Watching this crossover happen has been really fun, but I hope it stays rare and special. If it isn’t done strategically and carefully, it could easily get just as convoluted, watered down and unfulfilling as … well, the seasonal comic book events and crossovers.



“Those who wrote off Agents of S.H.I.E.L.D. after a lackluster first half of its season might have missed that the crossover is going on. ”

I ditched the show early on and I knew there was a crossover of sorts. I just didn’t care enough about anything in the TV show to bother returning to it.

MAoS was admittedly a slow starter, but has grown into some bloody good tv. Last night’s twist was very unexpected

Simon DelMonte

April 9, 2014 at 3:59 pm

I know it’s probably inconsistent to live with comics crossing over but not like a TV show being altered by a movie, but I really find AoS’s link to the movies a disincentive to watch. It’s not its own thing, and never will be. No matter how much it improved – and I admit that I quit it early on – it will forever be the tail on the cinematic dog. If you like it, that’s fine. But TV shows have always worked best as separate little universes, even if they are spinoffs. You could even watch Angel without having seen one minute of Buffy (and judging by the ratings, some did).

Never mind that ABC and Marvel expected the entire TV audience to have seen Winter Soldier immediately. That strikes me as arrogant for some reason.

I just hope that once Flash gets running on the CW, there are very few crossovers between it and Arrow till Flash has its footing.

@Simon DelMonte

While AoS certainly hinges on at least SOME understanding of the MCU, you really don’t HAVE to watch the films to get it. There’s nothing you won’t understand if you skip the films unless you don’t know who Fury and the Avengers are, in which case you’re probably not watching the show anyway.

The AoS/Cap 2 “crossover” is more linked than the Thor 2 followup, but you can still just as easily assume that the events from Cap 2 merely happened in the background of the show’s universe without missing a beat.

Besides, the show is designed to be a link to the biggest blockbusters of the year. I’d imagine that the number of people watching the show that don’t go see each Marvel film is very small (as the article says, 11 million people have already seen it).

The only thing that has held the show back is the poor pacing, writing and characters in the front half of the season, not the connection to the films. In fact, because of those flaws, the shared Universe is probably the main reason a lot of viewers (including myself) are staying tuned. This week’s episode was hands down the best of the season, and the crossover with Cap 2 was not the only thing that made it work, nor did it drag it down.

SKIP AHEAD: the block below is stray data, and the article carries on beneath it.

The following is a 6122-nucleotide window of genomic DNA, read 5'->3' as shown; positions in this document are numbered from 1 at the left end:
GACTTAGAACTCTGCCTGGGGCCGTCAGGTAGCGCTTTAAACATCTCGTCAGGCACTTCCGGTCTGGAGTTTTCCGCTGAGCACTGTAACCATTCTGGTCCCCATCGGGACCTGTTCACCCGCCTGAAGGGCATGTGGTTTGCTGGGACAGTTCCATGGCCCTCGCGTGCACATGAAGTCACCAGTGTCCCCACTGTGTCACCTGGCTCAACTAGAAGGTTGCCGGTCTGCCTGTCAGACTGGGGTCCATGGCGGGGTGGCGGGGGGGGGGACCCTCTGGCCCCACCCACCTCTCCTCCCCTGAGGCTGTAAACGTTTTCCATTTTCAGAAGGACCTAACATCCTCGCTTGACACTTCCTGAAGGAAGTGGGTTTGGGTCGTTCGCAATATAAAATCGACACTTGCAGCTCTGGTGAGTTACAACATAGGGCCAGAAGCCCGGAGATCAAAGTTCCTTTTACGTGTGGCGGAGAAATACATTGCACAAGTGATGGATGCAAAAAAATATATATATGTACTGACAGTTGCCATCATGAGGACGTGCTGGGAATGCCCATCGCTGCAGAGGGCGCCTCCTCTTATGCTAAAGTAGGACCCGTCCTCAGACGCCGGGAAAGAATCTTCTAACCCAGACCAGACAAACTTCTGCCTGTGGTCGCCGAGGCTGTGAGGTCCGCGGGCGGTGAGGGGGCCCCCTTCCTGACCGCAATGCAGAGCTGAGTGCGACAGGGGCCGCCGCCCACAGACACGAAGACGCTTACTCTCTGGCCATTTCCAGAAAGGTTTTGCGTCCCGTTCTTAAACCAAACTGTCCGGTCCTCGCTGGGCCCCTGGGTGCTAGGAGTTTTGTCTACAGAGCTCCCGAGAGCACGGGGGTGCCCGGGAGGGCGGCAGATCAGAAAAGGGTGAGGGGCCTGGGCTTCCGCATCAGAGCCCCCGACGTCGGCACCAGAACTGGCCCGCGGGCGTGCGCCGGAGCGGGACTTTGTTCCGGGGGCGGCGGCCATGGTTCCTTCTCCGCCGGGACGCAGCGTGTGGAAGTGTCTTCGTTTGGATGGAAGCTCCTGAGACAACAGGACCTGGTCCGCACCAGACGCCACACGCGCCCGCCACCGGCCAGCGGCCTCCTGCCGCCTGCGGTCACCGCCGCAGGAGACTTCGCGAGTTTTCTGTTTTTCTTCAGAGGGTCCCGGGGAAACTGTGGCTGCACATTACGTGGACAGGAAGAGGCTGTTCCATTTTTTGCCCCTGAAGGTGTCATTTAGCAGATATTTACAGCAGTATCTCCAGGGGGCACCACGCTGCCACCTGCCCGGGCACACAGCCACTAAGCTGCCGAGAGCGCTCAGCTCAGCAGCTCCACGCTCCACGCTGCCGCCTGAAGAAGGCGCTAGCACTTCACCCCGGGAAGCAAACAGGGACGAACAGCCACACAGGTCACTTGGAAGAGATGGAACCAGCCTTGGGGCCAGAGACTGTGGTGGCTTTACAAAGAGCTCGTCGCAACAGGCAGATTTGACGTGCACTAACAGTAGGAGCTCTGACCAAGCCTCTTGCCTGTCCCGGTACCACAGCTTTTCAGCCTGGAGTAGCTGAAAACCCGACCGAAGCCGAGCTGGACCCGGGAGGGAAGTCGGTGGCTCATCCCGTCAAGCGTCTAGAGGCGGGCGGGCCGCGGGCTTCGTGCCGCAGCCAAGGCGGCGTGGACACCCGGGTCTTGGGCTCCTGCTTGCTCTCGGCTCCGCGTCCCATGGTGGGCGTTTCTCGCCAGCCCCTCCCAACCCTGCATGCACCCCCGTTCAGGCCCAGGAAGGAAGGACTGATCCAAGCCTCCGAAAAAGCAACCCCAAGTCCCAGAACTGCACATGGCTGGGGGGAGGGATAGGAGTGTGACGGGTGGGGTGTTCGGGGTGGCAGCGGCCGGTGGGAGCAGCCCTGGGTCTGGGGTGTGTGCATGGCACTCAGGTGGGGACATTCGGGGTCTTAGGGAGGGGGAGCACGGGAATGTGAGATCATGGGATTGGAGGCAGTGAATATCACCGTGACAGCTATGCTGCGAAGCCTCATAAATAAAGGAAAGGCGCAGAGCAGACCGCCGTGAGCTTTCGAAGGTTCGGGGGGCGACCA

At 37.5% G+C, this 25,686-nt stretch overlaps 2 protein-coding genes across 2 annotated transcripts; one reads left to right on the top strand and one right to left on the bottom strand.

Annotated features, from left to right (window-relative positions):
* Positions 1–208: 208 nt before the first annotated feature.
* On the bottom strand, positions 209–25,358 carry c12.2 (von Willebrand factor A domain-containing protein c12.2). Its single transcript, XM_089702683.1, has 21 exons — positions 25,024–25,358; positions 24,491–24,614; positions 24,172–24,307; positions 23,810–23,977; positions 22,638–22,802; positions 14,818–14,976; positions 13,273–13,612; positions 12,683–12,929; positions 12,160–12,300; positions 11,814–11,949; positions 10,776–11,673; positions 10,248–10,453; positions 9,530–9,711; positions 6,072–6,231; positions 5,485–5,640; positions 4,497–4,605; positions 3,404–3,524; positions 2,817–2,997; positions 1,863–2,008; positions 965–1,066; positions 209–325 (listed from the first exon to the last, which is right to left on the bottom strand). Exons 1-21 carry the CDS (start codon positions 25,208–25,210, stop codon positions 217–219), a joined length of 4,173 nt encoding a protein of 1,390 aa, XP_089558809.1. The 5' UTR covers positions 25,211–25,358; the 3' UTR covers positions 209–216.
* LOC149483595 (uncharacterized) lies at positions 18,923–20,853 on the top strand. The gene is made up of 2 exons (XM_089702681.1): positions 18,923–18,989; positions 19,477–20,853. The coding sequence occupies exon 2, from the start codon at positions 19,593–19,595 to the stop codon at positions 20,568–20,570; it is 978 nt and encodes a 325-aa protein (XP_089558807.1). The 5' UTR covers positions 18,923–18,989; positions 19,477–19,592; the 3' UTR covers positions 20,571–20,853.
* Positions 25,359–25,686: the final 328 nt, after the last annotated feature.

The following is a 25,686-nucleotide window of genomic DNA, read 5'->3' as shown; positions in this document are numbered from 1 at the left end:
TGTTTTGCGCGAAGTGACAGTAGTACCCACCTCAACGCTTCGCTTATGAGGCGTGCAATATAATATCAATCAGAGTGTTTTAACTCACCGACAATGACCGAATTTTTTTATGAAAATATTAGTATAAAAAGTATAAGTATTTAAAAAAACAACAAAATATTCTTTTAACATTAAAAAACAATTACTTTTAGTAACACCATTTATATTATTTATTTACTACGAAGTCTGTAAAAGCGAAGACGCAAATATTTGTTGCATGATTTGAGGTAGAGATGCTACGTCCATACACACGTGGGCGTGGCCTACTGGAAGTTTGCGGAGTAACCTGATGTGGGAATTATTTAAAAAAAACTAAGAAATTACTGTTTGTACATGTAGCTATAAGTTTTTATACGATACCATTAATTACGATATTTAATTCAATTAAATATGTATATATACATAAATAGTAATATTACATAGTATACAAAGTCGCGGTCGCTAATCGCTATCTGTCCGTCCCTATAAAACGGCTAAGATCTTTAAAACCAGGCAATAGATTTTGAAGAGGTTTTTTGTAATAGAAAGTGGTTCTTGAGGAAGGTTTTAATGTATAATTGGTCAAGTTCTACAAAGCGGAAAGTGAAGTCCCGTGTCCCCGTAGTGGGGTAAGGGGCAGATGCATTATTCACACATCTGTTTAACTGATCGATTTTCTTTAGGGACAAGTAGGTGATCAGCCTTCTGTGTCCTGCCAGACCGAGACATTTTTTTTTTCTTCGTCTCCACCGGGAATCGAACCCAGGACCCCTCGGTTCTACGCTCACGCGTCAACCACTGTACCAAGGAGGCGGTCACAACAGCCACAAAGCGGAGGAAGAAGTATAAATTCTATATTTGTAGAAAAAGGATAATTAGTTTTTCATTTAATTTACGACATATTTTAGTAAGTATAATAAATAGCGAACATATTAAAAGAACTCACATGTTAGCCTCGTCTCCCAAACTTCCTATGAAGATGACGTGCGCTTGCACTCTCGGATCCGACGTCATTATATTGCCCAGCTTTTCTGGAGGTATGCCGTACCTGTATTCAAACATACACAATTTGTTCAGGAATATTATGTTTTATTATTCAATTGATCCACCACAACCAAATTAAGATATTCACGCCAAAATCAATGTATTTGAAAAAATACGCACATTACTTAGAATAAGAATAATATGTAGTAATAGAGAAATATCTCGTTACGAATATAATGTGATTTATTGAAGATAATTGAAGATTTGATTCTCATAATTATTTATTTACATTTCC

It is incredibly ballsy of Marvel to even attempt a cross media crossover like this. However one has to wonder if the Shield show suffered in pacing DUE to it’s attempts to relate to the blockbuster movies. Like, the Shield show is kinda at the mercy of when a movie gets released.

Nice article, but the first X-Files movie tied directly into the running series.

Thanks, durka. That’s good to mention the X-Files movie, although structurally it’s not much different than the Transformers animated movie I mentioned or the 1966 Batman movie – all three occurred between seasons, and the plot of those movies weren’t directly tied into a specific episode of the TV series airing around the same time. All three of those movies were released during the summer, so audiences had a few months to watch them before the next season started up in the Fall. I get what you’re saying and it may sound like splitting hairs, but I think it’s a significant distinction, partly for the reason Simon DelMonte mentioned above – the crossover occurred across two different media within less than a week of each other, and the experience of the TV show was seriously affected based on whether you saw the movie or not over the weekend.

Eric, I think you’re right that the show is hampered somewhat to respond to the larger Marvel Cinematic Universe plot that’s been mapped out. The show seemed pretty disappointing for a lot of people until this episode, and the show couldn’t do anything about it because they were locked into waiting until the release of Captain America: The Winter Soldier. Hopefully this new status quo works, or they have the freedom to find something that does in the future instead of waiting for Age of Ultron or the next Captain America movie.

The crossover/universe aspect is what I point to whenever someone pops up with the suddenly-revolutionary idea to fund a new solo movie (e.g., Captain Marvel is hot right now… on the internet, that is…). The way the Marvel Movie Universe is currently constructed, it’s not entirely logical to develop a one-off solo film anymore.

I don’t know if that’s good or bad for character franchises that rise so abruptly, but Marvel has mentioned it’s, I want to say, 18-month pattern of proven comics stability to film announcement, and beyond that, film cameo to co/starring role. There are holes to fill in Marvels movie release schedule for the next six or seven years, which they’ve dutifully mapped out… and yet, those openings are very, very narrow.

After watching both the movie and the series, the beauty of this cross over is that you really don’t have to watch the movie to keep up with the show, though I imagine anybody who watches the show will probably have watched the movie. Anything you needed to know from the movie they mentioned in the show, Hydra had taken over, Fury was dead, and Captain America blew up the ships.

I like the show and if it is true that everything has been connected from the beginning I understand the slower start. They couldn’t just jump right into this point of the plot.

I am thinking that next season might be a Shield vs Hydra battle that might just lead up to the Avengers 2.